"The group of artists in these open studios offer an altered perspective and shifted focus rooted in a process of collective dialogue and shared space. The works range from painting to sculpture and encompass a broad array of approaches to art making, all of which have social foundations and implications. Drawing upon one year of profound reflection and shared studio space, this group of artists, all of whom shifted residence from the United States to Italy, offer a refreshing yet weighted look at the Florentine context subverted as a site for cultural production and a place for the questioning of the legitimacies of framing histories and canons. This open studios is an attempt to mend the neglected value of art to enact change that is simultaneously personal and collective."

- Justin Randolph Thompson

  • Ginnia Araujo

     

    Ginnia is a ceramic and sculpture artist who experiments with patterns, texture, and language to invite the user to reflect on the meaning of words and images.

     

     

    Artwork

  • Linu Del Deo

     

    I use my practice as a multimedia artist to study the discourse revolving around so-called “degenerate” artists and their creative rights, responding to the authoritarian policing of dark fantasy and the ironic romanticism of abuse which individuals coming out of traumatic situations use to connect and cope.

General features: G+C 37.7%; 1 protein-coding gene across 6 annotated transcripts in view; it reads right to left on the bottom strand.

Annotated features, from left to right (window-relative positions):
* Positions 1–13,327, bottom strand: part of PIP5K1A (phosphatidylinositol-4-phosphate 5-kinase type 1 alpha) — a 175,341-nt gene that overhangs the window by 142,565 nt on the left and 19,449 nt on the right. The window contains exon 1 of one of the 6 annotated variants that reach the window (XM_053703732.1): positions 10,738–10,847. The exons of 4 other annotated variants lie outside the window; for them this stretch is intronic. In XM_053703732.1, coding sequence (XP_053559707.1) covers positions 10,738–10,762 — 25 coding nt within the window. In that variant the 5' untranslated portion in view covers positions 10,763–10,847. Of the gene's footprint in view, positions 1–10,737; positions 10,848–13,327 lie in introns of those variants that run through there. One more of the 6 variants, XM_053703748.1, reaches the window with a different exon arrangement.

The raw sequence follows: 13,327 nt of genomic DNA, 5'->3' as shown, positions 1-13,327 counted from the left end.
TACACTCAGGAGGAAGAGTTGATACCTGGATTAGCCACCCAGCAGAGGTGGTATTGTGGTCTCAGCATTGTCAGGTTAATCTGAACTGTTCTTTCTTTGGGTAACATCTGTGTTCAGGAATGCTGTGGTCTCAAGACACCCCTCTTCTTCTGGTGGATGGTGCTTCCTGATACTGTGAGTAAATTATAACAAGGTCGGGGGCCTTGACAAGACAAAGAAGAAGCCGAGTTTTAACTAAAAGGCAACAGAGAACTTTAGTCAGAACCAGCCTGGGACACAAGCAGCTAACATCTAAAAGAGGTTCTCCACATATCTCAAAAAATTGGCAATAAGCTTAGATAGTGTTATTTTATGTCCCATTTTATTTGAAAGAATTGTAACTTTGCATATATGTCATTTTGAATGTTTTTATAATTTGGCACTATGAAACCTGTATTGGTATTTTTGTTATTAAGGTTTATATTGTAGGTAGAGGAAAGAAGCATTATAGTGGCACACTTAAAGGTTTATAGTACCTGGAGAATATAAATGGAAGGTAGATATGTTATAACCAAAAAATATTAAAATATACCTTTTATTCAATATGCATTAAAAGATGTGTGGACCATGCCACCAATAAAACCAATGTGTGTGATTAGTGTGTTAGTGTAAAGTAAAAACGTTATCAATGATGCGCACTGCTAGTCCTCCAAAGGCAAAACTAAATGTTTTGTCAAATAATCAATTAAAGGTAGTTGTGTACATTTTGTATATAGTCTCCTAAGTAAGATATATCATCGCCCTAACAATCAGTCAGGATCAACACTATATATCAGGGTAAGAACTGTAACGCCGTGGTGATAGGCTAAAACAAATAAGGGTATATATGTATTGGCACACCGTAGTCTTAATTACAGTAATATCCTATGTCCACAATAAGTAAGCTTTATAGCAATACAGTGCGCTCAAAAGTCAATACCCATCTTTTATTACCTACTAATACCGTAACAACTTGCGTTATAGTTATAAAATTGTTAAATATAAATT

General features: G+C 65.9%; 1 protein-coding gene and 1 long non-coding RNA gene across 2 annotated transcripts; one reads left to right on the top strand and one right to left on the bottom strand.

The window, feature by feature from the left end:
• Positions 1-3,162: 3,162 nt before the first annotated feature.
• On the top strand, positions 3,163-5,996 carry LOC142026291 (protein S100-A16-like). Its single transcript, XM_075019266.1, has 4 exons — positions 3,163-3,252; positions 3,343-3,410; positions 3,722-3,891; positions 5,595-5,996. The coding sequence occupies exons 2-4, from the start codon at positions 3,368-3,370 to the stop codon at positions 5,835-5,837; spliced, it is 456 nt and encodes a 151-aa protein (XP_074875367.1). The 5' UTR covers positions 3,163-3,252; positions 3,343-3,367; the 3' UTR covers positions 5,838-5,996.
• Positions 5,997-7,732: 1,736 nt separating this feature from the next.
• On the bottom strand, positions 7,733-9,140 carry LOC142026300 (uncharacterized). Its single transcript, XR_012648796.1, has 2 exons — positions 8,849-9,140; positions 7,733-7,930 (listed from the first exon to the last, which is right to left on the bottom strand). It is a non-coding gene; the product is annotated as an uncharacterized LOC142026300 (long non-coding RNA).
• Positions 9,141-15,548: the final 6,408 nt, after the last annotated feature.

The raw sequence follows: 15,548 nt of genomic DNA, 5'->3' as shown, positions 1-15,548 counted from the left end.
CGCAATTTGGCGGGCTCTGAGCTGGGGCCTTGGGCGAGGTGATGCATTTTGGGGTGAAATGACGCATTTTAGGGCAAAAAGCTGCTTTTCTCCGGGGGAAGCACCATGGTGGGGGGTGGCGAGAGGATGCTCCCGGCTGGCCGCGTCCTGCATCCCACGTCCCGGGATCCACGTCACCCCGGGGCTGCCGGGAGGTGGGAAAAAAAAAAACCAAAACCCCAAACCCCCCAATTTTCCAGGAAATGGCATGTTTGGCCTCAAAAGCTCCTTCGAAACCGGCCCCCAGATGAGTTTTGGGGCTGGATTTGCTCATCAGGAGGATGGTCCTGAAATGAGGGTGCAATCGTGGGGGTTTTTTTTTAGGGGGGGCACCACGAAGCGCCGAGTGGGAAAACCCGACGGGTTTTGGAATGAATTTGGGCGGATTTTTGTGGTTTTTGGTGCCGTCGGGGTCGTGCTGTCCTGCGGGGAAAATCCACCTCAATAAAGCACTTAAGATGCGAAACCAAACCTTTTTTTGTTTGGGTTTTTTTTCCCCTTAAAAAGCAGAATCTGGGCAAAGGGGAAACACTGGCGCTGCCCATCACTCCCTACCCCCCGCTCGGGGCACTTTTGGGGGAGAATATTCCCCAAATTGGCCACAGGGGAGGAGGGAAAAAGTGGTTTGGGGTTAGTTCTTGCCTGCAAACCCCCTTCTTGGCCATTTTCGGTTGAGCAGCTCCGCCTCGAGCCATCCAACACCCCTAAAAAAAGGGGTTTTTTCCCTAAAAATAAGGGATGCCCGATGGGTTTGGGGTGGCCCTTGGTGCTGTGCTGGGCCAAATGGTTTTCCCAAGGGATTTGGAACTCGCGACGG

See below to read comments about Linu's work by Anna Lisa Baroni Frittelli.

     

     

    Artwork

     

    Comments by Anna Lisa Baroni Frittelli

    As soon as I saw them, I immediately appreciated these two small works by Linu Del Leo. I was attracted by the almost science fiction mystery that seemed to be behind it. Plants: but what kind of plants? Fruits: good to eat or not? Creatures: benevolent or evil?

    Messengers of a fantasy or technodistopic apocalypse?

    The ambiguous nature of those fruits raised more questions than the answers it provided, and thus paved the way for various interpretations. Those smiling (or sneering) fruits, those protective peduncles and sepals (or snatchers), the branches planted on the ground (or torn with force), described a familiar "landscape", from a kitchen garden, yet they revealed a secret background, something that would have had to stay hidden.